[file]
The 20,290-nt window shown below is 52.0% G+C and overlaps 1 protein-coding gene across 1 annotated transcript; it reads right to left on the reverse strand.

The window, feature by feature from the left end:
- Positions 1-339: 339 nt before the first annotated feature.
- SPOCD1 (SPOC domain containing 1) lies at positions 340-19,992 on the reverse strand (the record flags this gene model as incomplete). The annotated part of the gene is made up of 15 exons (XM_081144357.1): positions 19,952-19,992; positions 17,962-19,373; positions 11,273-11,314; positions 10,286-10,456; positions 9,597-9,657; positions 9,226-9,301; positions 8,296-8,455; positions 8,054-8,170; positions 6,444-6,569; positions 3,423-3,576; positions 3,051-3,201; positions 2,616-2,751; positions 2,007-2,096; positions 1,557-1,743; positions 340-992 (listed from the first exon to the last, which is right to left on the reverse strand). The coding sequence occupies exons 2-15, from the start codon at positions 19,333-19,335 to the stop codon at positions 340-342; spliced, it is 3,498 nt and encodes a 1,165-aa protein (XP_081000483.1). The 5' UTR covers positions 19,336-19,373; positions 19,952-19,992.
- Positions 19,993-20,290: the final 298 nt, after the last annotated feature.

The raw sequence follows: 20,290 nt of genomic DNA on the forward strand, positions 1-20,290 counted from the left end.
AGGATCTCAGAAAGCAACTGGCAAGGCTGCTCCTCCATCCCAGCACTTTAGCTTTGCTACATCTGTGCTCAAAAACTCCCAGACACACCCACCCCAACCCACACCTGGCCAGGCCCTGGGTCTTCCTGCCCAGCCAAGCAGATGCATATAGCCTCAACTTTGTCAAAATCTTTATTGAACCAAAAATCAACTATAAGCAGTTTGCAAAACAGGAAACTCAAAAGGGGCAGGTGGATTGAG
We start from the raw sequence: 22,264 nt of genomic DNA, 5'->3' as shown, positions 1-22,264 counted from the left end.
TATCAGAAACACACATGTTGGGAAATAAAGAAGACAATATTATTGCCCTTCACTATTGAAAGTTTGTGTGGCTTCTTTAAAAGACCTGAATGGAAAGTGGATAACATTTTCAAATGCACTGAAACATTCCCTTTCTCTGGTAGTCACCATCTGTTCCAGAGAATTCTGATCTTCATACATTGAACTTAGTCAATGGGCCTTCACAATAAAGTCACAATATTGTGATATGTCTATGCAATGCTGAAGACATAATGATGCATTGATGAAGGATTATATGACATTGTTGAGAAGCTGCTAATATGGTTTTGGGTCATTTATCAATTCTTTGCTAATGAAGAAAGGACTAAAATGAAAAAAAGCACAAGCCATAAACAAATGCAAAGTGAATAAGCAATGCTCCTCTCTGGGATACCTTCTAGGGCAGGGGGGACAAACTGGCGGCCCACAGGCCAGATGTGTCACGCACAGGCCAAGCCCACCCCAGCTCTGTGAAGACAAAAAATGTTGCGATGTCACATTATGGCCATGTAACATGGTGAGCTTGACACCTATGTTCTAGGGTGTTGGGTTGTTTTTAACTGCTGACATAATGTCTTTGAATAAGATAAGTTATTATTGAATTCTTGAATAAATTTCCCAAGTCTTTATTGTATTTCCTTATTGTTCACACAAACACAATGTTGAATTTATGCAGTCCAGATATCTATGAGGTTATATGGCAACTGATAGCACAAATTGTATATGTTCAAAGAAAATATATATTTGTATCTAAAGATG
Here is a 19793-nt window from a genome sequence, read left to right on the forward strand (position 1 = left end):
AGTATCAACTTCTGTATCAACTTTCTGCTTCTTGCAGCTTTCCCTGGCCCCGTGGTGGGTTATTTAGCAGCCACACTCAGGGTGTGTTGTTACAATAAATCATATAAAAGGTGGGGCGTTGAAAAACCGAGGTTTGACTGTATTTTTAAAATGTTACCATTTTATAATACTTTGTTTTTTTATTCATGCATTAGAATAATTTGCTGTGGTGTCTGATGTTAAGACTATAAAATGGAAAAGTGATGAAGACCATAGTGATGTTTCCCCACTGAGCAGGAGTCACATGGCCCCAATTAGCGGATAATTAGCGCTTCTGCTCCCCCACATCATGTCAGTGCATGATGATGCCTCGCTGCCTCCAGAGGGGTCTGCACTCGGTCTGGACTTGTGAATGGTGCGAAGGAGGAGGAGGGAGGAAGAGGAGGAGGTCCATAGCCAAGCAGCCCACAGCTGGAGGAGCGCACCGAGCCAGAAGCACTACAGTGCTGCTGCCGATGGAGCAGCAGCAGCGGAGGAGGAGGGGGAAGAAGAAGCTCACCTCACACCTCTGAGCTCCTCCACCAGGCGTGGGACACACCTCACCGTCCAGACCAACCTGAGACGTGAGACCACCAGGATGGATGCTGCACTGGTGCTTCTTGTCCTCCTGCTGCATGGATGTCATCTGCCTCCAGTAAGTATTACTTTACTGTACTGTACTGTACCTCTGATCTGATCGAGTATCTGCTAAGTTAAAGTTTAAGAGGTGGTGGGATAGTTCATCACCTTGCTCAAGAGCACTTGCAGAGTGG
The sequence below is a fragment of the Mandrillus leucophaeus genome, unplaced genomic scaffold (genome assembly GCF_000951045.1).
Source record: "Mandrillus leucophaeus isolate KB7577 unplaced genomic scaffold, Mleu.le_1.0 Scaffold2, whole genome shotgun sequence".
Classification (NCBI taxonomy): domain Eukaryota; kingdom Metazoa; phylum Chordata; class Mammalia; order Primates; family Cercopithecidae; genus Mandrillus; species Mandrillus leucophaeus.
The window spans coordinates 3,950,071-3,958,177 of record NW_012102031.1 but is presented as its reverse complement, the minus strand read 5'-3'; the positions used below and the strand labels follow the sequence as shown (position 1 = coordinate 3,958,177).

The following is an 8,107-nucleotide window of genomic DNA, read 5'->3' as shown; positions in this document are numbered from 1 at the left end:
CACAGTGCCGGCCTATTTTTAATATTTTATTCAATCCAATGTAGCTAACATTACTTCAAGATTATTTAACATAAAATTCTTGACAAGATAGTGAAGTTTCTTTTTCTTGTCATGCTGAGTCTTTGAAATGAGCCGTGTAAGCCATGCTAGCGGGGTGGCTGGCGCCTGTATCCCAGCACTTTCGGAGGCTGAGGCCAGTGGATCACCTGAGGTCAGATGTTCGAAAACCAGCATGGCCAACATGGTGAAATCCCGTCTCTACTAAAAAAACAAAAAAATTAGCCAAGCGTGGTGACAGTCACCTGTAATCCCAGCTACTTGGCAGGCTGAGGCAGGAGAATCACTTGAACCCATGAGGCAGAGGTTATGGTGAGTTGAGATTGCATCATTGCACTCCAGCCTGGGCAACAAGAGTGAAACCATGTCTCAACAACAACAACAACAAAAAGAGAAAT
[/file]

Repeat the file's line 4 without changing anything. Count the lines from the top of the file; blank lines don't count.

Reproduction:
- SPOCD1 (SPOC domain containing 1) lies at positions 340-19,992 on the reverse strand (the record flags this gene model as incomplete). The annotated part of the gene is made up of 15 exons (XM_081144357.1): positions 19,952-19,992; positions 17,962-19,373; positions 11,273-11,314; positions 10,286-10,456; positions 9,597-9,657; positions 9,226-9,301; positions 8,296-8,455; positions 8,054-8,170; positions 6,444-6,569; positions 3,423-3,576; positions 3,051-3,201; positions 2,616-2,751; positions 2,007-2,096; positions 1,557-1,743; positions 340-992 (listed from the first exon to the last, which is right to left on the reverse strand). The coding sequence occupies exons 2-15, from the start codon at positions 19,333-19,335 to the stop codon at positions 340-342; spliced, it is 3,498 nt and encodes a 1,165-aa protein (XP_081000483.1). The 5' UTR covers positions 19,336-19,373; positions 19,952-19,992.